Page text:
In first grade, students will learn to solve addition and subtraction problems, be able to measure lengths in an indirect way, tell time and understand shapes. Here are a few examples of what your child will study throughout the year, questions to ask his or her teachers and tips for reinforcing math skills at home.

### Operations and Algebraic Thinking

1. Understand the relationship between addition and subtraction. For instance, subtraction is a missing addend problem.
Q: To solve 13 – 6, find the number that makes 13 when added to 6
A: 6 + 7 =13
By knowing that 7 + 5 = 12, you also know that 12 – 5 = 7
2. Subtract and add within 20 and relate it to counting, especially when starting with a number higher than one to count to a second number.
Q: Counting on 3 to add 3
A: 3 + (1 + 1 +1) = 6
3. Making ten (6 + 8 = 6 + 4 + 4 = 10 + 4 = 14) and decomposing numbers leading to ten (14 – 5 = 14 – 4 – 1 = 10 – 1 = 9).
4. Using easier and known sums to create equivalent sums.
5 + 8 = 5 + 5 + 3 = 10 + 3 = 13
5. Understand what the equal sign means and figure out whether addition and subtraction equations are true or false.
Q: Which of these equations is false:
5 = 5
8 = 9 – 1
5 + 3 = 3 + 5
2 + 6 = 5 + 4

A: 2 + 6 = 5 + 4

6. In addition or subtraction equations involving three whole numbers, be able to determine the unknown number.
Q: 2 + 6 + ? = 12
A: 6

Q: 7 = ? – 2
A: 9

Q: 4 + 4 = ?
A: 8

### Number and Operations in Base Ten

1. Be able to count to 120 beginning with any number less than 120. Within this range, represent objects using a written number and read and write numerals.
2. Comprehend that each digit of a two-digit number represents a group of ones and tens.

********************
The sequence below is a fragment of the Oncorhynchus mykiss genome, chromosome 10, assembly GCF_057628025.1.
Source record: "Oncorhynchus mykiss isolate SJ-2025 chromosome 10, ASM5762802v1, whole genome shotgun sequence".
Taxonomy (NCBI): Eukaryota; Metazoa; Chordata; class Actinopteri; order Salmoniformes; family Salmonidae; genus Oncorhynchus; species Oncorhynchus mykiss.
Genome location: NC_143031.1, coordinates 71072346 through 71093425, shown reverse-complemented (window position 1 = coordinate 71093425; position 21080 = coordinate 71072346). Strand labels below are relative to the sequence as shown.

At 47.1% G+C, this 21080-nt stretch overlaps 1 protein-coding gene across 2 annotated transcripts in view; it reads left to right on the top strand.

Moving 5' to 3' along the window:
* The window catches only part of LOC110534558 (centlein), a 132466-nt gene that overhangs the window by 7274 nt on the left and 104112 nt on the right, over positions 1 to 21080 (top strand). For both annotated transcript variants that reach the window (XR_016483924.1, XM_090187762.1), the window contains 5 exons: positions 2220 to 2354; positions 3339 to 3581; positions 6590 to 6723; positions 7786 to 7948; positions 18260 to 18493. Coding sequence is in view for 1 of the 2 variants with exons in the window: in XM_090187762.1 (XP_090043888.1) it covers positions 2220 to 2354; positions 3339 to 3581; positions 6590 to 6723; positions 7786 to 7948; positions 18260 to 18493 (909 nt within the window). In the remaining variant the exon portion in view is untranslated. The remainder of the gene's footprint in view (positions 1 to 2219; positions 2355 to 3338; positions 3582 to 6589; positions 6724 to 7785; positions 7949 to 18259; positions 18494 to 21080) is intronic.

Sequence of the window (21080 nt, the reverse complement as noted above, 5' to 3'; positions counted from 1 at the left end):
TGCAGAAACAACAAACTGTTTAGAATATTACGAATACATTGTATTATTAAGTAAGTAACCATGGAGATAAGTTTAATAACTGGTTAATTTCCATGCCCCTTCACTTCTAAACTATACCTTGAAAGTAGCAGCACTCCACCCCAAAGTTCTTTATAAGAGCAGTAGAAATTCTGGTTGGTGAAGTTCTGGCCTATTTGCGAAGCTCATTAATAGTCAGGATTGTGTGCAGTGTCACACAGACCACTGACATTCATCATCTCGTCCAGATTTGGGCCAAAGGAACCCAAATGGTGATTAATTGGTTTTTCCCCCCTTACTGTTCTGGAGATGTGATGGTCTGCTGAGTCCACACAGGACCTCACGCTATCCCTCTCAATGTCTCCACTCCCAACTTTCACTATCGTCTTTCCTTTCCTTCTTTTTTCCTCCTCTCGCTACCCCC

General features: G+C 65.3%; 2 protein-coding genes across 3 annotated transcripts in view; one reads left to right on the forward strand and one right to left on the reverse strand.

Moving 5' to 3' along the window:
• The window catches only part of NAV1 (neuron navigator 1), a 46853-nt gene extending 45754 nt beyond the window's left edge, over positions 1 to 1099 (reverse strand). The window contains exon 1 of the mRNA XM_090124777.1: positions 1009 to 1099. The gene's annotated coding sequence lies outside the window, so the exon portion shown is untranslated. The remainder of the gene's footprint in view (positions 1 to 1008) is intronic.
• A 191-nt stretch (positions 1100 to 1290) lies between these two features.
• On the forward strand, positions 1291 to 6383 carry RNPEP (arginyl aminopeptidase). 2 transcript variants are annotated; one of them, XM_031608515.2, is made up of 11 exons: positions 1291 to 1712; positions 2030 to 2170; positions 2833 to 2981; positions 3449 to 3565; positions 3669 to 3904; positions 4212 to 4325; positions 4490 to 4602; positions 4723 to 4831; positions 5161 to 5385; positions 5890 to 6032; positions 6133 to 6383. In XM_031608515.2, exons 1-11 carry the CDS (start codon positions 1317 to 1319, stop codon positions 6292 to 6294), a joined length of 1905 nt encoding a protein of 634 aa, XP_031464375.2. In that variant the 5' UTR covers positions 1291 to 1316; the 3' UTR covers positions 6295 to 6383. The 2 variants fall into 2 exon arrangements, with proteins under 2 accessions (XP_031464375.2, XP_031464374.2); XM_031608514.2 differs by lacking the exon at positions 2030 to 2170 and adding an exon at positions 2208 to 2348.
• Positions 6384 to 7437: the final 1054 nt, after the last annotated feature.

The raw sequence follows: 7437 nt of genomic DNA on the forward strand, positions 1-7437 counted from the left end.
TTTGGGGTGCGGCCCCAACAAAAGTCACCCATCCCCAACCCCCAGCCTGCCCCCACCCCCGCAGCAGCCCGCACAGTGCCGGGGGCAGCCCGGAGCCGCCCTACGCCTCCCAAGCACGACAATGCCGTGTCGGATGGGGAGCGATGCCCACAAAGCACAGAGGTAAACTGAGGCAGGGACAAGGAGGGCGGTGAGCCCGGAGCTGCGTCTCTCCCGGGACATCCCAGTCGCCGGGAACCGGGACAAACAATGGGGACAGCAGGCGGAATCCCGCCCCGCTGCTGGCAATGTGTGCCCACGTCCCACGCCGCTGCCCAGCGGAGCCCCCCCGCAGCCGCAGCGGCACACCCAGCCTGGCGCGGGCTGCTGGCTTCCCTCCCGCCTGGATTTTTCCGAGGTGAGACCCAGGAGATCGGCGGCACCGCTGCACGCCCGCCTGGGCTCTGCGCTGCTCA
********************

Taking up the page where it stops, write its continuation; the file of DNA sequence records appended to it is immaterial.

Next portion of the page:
3. Add numbers within 100, using various strategies based on the relationship between addition and subtraction, place value, or properties of operations.
47 + 8 = 55 (first add the ones place, then add the tens place)
Be able to explain why that strategy was chosen and how it relates to the written problem
4. Comprehend that 2-digit numbers means adding tens and tens and ones and ones, and it is sometimes necessary to compose a ten.
5. Mentally add or subtract 10 from a 2-digit number without counting and be able to explain the strategy used.
86 – 10 = 76 (Only subtract in the tens place)

### Measurements and Data

1. Be able to measure lengths in an indirect way and by paraphrasing lengths of units. For instance, put three objects in order by length (long, longer, longest); indirectly compare lengths of two objects by using a third object (shorter than, longer than)
2. Using both digital and analog clocks, write and tell time by half-hours and hours.
3. Organize, represent and interpret data that has up to three categories. Be able to both answer and ask questions about how many total data points there are, how many are in each category and if there are more or less in one category than another.

### Geometry

1. Understand shapes and learn the difference between defining characteristics (squares are four-sided and closed) and nondefining characteristics (size, color, orientation). Draw and build shapes that express defining characteristics.
Q: Draw the figure: six-sided and closed (defining characteristic).
A:
2. Create two-dimensional shapes (squares, triangles, rectangles, trapezoids, quarter-circles and half-circles) or three-dimensional shapes (right rectangular prisms, right circular cones, cubes and right circular cylinders) to make a composite shape; create additional new shapes using the composite shape.
3. Parcel rectangles and circles into two or four equal shares and describe the shares using the words quarters, fourths and halves and the phrases quarter of, fourth of and half of. Be able to describe a whole as either two or four of the shares. Understand that decomposing these examples into additional equal shares makes smaller shares.
Q: Split each shape into fourths.
A: